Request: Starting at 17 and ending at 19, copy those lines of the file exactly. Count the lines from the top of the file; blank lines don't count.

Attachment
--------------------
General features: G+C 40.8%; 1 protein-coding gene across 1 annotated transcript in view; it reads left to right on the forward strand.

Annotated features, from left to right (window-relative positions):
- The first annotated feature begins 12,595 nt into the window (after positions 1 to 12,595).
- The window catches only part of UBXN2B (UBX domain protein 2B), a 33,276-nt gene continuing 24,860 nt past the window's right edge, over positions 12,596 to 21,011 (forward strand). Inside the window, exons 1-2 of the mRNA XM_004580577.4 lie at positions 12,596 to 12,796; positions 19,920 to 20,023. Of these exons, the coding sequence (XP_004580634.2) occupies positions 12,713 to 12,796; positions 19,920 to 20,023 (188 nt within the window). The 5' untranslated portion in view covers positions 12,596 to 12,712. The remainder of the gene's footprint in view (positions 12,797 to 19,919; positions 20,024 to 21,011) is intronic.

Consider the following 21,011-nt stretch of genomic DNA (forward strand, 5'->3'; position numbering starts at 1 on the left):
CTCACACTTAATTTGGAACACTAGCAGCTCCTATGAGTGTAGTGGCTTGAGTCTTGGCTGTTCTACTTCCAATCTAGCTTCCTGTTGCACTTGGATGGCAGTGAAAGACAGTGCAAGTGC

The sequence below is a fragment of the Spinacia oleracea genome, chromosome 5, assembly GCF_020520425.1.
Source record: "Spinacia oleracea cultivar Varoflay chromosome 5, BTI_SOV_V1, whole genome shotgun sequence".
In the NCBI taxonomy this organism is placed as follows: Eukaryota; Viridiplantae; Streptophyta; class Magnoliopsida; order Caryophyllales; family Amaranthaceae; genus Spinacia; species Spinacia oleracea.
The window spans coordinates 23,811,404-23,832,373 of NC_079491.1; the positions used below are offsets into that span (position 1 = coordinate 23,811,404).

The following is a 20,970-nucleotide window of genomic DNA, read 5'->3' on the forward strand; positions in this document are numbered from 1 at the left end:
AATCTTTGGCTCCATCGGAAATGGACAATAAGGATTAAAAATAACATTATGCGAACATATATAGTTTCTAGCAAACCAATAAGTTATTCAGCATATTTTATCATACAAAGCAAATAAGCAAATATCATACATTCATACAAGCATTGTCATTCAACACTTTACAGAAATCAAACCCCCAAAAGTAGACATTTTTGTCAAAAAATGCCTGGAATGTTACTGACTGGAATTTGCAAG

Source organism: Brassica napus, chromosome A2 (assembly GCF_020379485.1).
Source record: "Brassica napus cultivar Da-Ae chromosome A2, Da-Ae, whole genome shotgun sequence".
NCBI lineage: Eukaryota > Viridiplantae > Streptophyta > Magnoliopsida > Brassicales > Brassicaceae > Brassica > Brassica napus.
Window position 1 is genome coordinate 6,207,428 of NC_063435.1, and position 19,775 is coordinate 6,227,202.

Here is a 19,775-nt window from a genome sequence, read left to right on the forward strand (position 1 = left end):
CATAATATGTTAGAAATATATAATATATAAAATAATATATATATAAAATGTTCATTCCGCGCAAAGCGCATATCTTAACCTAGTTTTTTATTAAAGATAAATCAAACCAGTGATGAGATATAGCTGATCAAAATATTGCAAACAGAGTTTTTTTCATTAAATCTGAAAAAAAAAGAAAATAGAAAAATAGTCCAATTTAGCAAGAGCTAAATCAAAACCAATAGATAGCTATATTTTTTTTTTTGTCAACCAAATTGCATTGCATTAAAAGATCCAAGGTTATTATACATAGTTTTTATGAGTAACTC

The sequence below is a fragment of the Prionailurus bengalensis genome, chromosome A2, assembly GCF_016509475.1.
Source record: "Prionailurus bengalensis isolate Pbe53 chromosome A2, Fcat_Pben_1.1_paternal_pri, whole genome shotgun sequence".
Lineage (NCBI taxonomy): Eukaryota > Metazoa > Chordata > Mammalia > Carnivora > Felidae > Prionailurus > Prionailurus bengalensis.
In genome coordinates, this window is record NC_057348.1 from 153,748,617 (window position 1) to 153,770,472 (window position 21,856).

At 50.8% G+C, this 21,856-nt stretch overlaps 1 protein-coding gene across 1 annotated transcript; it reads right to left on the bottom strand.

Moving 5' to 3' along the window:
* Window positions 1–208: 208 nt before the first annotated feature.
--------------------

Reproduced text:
Here is a 19,775-nt window from a genome sequence, read left to right on the forward strand (position 1 = left end):
CATAATATGTTAGAAATATATAATATATAAAATAATATATATATAAAATGTTCATTCCGCGCAAAGCGCATATCTTAACCTAGTTTTTTATTAAAGATAAATCAAACCAGTGATGAGATATAGCTGATCAAAATATTGCAAACAGAGTTTTTTTCATTAAATCTGAAAAAAAAAGAAAATAGAAAAATAGTCCAATTTAGCAAGAGCTAAATCAAAACCAATAGATAGCTATATTTTTTTTTTTGTCAACCAAATTGCATTGCATTAAAAGATCCAAGGTTATTATACATAGTTTTTATGAGTAACTC

The sequence below is a fragment of the Prionailurus bengalensis genome, chromosome A2, assembly GCF_016509475.1.